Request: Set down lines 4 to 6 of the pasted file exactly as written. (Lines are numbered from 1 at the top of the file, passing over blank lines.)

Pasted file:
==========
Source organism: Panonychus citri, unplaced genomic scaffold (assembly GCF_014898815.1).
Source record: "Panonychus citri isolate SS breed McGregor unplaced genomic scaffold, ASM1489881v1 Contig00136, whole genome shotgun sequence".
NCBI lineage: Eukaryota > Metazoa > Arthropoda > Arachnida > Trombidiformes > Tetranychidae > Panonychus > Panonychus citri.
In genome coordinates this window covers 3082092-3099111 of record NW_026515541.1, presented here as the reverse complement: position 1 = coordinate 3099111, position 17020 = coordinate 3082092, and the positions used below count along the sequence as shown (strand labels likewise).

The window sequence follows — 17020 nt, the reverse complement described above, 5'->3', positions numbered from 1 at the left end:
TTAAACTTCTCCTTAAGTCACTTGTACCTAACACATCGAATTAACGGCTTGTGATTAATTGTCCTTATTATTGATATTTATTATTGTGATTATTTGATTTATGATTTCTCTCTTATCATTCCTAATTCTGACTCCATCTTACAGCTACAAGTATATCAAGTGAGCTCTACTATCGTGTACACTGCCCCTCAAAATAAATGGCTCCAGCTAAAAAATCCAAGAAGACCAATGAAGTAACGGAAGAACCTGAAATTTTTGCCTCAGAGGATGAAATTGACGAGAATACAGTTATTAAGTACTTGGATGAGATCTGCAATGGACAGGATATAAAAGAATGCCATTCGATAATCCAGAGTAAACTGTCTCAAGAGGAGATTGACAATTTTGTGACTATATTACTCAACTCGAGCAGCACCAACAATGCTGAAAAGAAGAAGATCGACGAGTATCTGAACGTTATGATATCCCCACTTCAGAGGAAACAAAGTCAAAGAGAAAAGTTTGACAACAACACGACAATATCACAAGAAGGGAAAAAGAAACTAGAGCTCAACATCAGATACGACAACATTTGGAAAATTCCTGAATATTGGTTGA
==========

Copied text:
In genome coordinates this window covers 3082092-3099111 of record NW_026515541.1, presented here as the reverse complement: position 1 = coordinate 3099111, position 17020 = coordinate 3082092, and the positions used below count along the sequence as shown (strand labels likewise).

The window sequence follows — 17020 nt, the reverse complement described above, 5'->3', positions numbered from 1 at the left end:
TTAAACTTCTCCTTAAGTCACTTGTACCTAACACATCGAATTAACGGCTTGTGATTAATTGTCCTTATTATTGATATTTATTATTGTGATTATTTGATTTATGATTTCTCTCTTATCATTCCTAATTCTGACTCCATCTTACAGCTACAAGTATATCAAGTGAGCTCTACTATCGTGTACACTGCCCCTCAAAATAAATGGCTCCAGCTAAAAAATCCAAGAAGACCAATGAAGTAACGGAAGAACCTGAAATTTTTGCCTCAGAGGATGAAATTGACGAGAATACAGTTATTAAGTACTTGGATGAGATCTGCAATGGACAGGATATAAAAGAATGCCATTCGATAATCCAGAGTAAACTGTCTCAAGAGGAGATTGACAATTTTGTGACTATATTACTCAACTCGAGCAGCACCAACAATGCTGAAAAGAAGAAGATCGACGAGTATCTGAACGTTATGATATCCCCACTTCAGAGGAAACAAAGTCAAAGAGAAAAGTTTGACAACAACACGACAATATCACAAGAAGGGAAAAAGAAACTAGAGCTCAACATCAGATACGACAACATTTGGAAAATTCCTGAATATTGGTTGA